Audition for the jobs: Once you have some demo recordings, you can upload them to your voices.com profile, but the real potential is in auditioning for open jobs. Voices.com will send you notices when voiceover jobs get posted and all you have to do is go to the listing for the job, find out what kind of voiceover they want, quote your price and send the recording in for your audition. Each job posting will have specific details like what their budget range is, the minimum is $100 and what type of voice they need. The listing will also usually, I’d say 90% of the time, contain an attached script that will have parts of what the client is looking for. I highly recommend you record from that script for your audition. This is called the custom audition and will be much more targeted to what the client needs, which will increase your chances of getting the job.
    One thing to be careful of at this stage is protecting your recording. If a client is looking for just one paragraph for the entire job and they provide that paragraph as the audition, anyone who reads the entire thing for their audition will have given the client what they need already. Less scrupulous folks can and have simply used the audition to fill their job without having to pay you. Preventing this pretty easy though. Either don’t read 100% of the script or insert a watermark to make it impractical for the audition to be used as a final product.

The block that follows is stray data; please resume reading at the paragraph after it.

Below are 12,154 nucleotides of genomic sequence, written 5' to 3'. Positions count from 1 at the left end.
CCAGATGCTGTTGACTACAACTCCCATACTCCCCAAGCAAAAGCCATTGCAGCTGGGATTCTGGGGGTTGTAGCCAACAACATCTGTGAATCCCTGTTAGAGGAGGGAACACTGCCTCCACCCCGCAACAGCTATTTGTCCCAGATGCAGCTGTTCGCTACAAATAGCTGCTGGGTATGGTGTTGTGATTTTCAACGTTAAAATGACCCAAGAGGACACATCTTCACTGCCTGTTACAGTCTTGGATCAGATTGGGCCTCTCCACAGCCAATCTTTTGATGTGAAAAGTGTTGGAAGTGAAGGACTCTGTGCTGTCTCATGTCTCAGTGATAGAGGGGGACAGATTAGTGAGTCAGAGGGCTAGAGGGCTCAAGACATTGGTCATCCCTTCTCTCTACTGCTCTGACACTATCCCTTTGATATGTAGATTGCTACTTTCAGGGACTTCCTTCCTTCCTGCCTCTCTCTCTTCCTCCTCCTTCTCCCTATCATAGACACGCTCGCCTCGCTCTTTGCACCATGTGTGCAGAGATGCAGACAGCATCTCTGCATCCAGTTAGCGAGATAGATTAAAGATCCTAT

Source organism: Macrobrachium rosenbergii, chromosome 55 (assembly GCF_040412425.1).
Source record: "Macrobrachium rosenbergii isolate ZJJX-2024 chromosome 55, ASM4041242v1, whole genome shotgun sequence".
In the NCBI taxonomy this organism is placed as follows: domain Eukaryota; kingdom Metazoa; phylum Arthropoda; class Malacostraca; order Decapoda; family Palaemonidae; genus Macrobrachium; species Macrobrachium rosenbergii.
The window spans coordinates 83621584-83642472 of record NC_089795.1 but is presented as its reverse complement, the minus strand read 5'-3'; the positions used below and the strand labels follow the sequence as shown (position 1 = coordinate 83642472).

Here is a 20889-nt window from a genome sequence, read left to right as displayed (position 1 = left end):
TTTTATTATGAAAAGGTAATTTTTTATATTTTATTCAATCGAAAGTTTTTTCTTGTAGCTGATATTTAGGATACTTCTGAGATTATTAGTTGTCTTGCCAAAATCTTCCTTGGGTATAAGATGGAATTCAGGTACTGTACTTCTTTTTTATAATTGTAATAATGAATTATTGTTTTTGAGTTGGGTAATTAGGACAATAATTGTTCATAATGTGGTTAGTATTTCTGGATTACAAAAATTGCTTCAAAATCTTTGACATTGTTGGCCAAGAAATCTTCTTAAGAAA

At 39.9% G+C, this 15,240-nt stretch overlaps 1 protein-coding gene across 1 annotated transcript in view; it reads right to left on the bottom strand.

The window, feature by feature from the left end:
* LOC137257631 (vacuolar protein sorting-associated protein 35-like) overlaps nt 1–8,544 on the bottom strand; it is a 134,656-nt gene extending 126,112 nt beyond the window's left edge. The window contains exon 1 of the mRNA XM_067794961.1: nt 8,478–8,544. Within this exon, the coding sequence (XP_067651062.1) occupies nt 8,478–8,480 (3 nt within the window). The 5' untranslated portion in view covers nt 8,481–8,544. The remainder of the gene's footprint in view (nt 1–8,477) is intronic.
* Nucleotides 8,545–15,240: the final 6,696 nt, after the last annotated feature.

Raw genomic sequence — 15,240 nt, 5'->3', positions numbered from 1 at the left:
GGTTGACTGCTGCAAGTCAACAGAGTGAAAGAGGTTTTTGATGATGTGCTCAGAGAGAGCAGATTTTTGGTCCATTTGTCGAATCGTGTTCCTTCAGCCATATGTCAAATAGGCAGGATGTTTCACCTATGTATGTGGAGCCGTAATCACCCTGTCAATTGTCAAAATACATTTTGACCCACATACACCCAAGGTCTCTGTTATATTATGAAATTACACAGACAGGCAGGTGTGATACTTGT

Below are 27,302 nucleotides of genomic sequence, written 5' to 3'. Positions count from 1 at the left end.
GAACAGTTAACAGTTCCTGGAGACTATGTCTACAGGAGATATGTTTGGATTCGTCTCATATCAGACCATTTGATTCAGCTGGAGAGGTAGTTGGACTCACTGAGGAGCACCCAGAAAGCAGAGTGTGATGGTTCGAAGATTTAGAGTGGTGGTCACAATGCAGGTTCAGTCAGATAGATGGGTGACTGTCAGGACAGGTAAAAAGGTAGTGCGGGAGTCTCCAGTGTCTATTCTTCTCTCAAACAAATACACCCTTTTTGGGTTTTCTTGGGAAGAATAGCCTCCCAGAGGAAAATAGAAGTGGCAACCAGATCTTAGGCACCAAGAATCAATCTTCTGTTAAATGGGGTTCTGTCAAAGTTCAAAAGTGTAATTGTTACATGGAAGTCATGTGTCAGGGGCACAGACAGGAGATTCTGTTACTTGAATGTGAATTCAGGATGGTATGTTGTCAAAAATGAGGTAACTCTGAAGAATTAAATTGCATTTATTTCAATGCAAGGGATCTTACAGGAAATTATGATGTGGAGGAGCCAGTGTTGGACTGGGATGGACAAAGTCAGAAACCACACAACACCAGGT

Getting the jobs: Here is where knowing the reality of a situation can make the difference between success and failure. Before doing any of this, you should know that as with any acting job, voiceover jobs are highly competitive. I would venture a guess that you’ll get a job about every 100 auditions or so. It sounds bad, but it really isn’t. If you know it going in, you won’t be ready to throw in the towel when your 50th audition still has not yielded one job. Do at least 100 before even starting to get discouraged. The people who succeed in this business are the ones who are persistent and focused. There are lots of tips on the web about how to make the best recordings for voiceovers and how to increase your odds of getting jobs, etc. One such source of advice is the Homebrew Audio website at www.homebrewaudio.com.